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October 2010

the burden of innovation: everything is awesome and no one is happy

3398923323_8749470cc3_b Innovation is exciting.  Innovations saves time, saves lives, connects people, yadda yadda yadda.  But it's not going to make you happy.  If anything, it can easily enable all those bad habits you kind of wish deep down you didn't have - like keeping your BlackBerry on the nightstand.

If innovation is the delivery of tomorrow's necessity today, before you know you need it, then I'm pretty sure it's creating some pretty crazy neccesities.

Consider the smartphone.  While it offers a wealth of access and usability, it also feeds into our nueroces about being disconnected from the office.  While the smartphone allows us to work from the road, it also allows us to check email when we shouldn't be.  And let's be honest, being bored and still hanging in there at your kid's little league game is part of the experience.  When your kid looks up and sees you bored as hell but still watching him and supporting him, he gets a message.  When you're on your blackberry, they get a different one.

With the proliferation of ease of access technologies it becomes far easier to connect rather than to live.  This constant connectivity can easily creap up on a person, ultimatley reaching the point that there is never a moment of disconnectivity other than sleep.  And even when you're sleeping, it's all right there on your nightstand waiting for you to check in as soon as you wake up.  This background pressure creates a sense of constant multi-tasking.  Smelling the roses is no longer a solitary experience.

Man was not built to be always on or always background processing. There used to be a time when taking the train meant meeting people and interacting with one another.  Now I'm a bit annoyed when I run into someone on the train because this is the time I generally use to catch up on podcasts and emails.

Just because it's innovative, doesn't mean it's going to make you happier.  Only you can make that decision.  But if you're ready to get stressed out or overworked, this is the perfect generation for you.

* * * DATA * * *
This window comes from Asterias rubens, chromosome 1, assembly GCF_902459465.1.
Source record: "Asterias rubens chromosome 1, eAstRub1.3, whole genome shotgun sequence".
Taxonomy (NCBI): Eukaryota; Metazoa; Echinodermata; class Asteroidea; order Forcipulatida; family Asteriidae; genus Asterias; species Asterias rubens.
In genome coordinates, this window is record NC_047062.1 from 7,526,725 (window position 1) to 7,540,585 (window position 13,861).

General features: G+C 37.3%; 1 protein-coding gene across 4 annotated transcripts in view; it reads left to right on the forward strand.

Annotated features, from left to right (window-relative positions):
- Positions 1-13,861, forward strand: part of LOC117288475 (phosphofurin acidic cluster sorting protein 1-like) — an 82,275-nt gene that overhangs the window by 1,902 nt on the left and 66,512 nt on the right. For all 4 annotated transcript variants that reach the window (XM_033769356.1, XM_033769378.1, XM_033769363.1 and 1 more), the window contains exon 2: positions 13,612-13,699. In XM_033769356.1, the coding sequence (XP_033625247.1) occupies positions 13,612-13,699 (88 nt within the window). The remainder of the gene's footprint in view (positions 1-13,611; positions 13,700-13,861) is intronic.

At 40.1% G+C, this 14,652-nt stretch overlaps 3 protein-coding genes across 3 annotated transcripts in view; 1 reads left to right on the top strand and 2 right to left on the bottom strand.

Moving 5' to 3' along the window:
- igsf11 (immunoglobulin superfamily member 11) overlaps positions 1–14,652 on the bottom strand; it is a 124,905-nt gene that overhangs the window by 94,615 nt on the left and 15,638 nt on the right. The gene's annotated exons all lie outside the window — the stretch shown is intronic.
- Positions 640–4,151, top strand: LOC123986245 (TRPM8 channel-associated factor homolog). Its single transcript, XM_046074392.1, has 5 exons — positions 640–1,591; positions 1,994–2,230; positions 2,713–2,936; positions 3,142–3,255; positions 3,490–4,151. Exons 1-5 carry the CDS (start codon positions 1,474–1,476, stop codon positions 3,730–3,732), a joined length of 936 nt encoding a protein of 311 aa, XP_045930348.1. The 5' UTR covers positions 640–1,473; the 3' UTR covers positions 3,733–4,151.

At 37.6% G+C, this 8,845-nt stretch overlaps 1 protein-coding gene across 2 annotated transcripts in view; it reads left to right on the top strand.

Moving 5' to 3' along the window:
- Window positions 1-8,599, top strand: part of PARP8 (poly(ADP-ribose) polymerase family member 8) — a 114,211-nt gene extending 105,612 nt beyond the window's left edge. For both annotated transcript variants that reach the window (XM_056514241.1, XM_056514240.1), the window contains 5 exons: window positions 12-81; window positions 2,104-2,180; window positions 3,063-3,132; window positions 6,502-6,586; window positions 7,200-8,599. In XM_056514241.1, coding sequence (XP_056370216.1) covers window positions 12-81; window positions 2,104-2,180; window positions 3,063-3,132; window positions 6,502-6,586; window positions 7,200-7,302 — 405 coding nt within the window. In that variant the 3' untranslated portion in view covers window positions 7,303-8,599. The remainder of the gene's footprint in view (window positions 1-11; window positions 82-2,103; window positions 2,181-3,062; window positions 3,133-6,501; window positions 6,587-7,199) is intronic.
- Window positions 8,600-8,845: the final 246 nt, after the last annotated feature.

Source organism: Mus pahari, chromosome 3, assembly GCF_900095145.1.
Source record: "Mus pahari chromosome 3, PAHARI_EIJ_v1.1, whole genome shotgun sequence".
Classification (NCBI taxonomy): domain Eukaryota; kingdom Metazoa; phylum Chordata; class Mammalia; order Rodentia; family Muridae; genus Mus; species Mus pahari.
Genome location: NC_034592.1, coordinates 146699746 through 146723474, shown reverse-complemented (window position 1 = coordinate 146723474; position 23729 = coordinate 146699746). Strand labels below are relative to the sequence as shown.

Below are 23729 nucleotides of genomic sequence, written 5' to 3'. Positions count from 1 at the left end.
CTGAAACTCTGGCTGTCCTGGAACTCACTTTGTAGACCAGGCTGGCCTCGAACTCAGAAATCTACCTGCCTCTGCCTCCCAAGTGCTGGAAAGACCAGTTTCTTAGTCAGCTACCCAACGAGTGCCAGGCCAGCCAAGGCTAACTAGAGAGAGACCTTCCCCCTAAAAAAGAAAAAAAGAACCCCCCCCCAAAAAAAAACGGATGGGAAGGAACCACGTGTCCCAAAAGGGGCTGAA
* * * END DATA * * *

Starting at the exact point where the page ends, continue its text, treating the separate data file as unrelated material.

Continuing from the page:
Then again, you can always open your eyes and realize that the life you care most about is also that much closer to you, no matter where you are.

Inspired by the video below:


Do investors need first hand experience?

Please note that the views and opinions expressed here are solely my own and do not reflect those of my employer.

A few weeks back the venerable Malcolm Gladwell wrote a striking peice around the limited impact of Twitter and by extension social media, in bringing about concrete change.  Chris Dixon raised an interesting point: Gladwell isn't all that engaged in social media, so his analysis is limited to that of an outsider looking in.  To be honest, this was my first take on this article as well. Chris takes this discussion a step further and considers the limited first hand experience some investors have in platforms (generally social media platforms) that these ventures capitalists seem to be placing a great deal of interest in.  Wouldn't it be a sound investment strategy to personally immerse oneself in the dynamic in which one is investing to heavily?

I've found something interesting in my own professional experience that I believe illustrates the fulcrum of this discussion. 

Having been in the "social marketing" space since the good old days, I used to spend a good deal of time thinking that they don't get it.  They were generally the marketing leads often tasked with driving a concrete, limited, short term objective - sell more.  They didn't appreciate the softer approach of relationship building, and often looked to the conversational, relationship-based platforms as messaging and media channels.  But in the real world they were acting rationally.  They had goals.  We as an industry didn't have meaningful precedence to demonstrate that we could solve their goals better.  Their risk differential didn't justify the investment.